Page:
On the occasion of the centenary of the death of Auguste Rodin, considered as one of the fathers of modern sculpture, the exhibition takes a fresh look at the artist, demonstrating the terribly precursor character of a sculptor who reinvented his art.
Along with the works of his contemporaries, such as Bourdelle, Claudel, Brancusi, Picasso or Richier, young artists fundamentally influenced by Rodin, it is all the power of his genius that imposes itself on visitors.
How did Rodin succeed in breathing life into his bronze sculptures? How does he succeed in bringing so much energy out of a block of marble? Rodin definitely changed the face of sculpture by freeing himself from the modes of representation that weighed on the heirs of classicism (David, Ingres) as well as the supporters of realism (Courbet, Millet).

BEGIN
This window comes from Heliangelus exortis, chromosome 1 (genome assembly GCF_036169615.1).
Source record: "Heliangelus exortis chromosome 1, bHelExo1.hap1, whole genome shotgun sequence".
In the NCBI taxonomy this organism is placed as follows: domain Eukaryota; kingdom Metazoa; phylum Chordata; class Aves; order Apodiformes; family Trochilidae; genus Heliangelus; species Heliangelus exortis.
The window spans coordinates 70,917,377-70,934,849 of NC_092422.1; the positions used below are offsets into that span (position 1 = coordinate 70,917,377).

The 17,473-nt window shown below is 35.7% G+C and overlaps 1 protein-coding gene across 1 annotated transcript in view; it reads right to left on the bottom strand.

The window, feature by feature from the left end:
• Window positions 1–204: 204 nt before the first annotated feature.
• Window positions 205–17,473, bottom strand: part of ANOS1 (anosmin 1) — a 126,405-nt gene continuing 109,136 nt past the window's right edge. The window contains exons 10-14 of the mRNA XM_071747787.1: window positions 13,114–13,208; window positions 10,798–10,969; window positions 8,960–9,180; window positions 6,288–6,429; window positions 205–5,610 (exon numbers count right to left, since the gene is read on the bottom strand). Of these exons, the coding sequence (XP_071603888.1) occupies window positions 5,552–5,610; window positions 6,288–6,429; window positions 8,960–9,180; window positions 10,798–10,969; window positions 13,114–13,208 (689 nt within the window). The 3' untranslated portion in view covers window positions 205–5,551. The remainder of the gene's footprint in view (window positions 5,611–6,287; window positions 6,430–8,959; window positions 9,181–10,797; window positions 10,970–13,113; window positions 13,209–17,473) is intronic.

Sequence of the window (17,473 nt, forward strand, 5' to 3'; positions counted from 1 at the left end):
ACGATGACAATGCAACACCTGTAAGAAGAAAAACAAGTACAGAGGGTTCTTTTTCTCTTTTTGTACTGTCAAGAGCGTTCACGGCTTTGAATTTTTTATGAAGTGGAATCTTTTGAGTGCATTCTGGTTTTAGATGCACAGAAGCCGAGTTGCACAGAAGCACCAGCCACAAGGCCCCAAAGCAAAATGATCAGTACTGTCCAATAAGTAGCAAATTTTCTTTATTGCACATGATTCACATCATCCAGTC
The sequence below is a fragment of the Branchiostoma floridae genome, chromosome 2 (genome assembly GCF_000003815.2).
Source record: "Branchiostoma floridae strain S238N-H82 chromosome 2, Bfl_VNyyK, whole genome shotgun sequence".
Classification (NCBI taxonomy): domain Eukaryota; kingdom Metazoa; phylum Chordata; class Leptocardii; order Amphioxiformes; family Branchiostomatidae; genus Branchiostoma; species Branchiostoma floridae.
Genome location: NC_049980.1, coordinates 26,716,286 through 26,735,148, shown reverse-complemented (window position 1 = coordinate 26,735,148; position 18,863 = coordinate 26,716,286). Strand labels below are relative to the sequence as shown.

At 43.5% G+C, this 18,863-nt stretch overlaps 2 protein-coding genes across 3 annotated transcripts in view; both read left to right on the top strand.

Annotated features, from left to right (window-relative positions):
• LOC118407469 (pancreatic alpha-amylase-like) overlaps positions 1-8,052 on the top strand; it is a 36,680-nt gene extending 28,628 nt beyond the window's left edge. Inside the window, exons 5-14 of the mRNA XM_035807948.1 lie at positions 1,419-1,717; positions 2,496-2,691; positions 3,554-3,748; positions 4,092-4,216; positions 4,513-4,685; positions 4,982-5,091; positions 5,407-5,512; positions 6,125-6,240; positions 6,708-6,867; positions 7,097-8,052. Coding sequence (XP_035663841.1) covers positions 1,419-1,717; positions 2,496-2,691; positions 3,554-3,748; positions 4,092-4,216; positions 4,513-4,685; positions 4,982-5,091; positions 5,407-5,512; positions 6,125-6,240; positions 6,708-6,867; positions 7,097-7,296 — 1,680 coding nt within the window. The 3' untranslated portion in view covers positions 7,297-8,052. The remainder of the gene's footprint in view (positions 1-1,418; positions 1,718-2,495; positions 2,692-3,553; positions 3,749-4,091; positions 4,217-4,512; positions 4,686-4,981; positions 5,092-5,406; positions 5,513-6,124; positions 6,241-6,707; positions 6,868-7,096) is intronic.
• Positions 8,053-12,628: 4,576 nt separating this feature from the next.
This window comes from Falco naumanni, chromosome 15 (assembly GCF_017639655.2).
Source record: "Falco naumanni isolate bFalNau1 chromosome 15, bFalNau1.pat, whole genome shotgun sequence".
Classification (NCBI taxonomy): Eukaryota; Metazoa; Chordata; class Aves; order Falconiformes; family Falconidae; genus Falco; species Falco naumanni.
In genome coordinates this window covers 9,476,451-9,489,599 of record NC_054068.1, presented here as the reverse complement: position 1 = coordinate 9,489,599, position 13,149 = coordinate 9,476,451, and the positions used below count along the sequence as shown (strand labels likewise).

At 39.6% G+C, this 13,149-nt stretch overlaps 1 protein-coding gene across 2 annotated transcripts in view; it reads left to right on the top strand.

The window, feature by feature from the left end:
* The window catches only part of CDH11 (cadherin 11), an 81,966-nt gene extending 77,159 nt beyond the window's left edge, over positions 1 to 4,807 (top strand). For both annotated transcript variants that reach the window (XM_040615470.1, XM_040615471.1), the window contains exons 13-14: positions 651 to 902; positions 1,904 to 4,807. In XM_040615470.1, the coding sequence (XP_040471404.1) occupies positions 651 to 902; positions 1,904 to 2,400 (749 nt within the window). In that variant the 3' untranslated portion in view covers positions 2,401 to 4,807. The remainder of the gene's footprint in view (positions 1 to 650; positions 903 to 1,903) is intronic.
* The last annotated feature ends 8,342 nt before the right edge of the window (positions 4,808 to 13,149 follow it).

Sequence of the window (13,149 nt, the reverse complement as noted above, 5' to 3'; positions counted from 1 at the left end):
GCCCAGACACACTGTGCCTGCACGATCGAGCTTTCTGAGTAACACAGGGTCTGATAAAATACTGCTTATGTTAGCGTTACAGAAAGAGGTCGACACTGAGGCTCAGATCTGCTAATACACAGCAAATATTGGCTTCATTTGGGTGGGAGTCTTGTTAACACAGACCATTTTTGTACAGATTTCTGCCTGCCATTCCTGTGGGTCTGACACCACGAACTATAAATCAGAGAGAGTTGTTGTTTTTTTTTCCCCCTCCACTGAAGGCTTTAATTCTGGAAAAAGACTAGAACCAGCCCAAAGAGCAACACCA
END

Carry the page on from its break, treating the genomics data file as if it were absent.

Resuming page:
How not to be grasped by the immensity of its monumental Gate of Hell surrounded by its finest works, all derived from this repertoire of forms unique in the history of art? Stop a moment in front of this man who walks, this bust without head or arm, which will announce the intense, even anguished, art of a Giacometti or a Germaine Richier, the lyrical work of a De Kooning, German newcomers like Baselitz and Lüpertz. Observe these hyper-expressive faces, revealing the interiority of tortured souls, an art unthinkable at a time when only the figurative counted, prefiguring abstraction and expressionism.
An exhibition that reveals all the visionary impertinence of a sculptor of genius.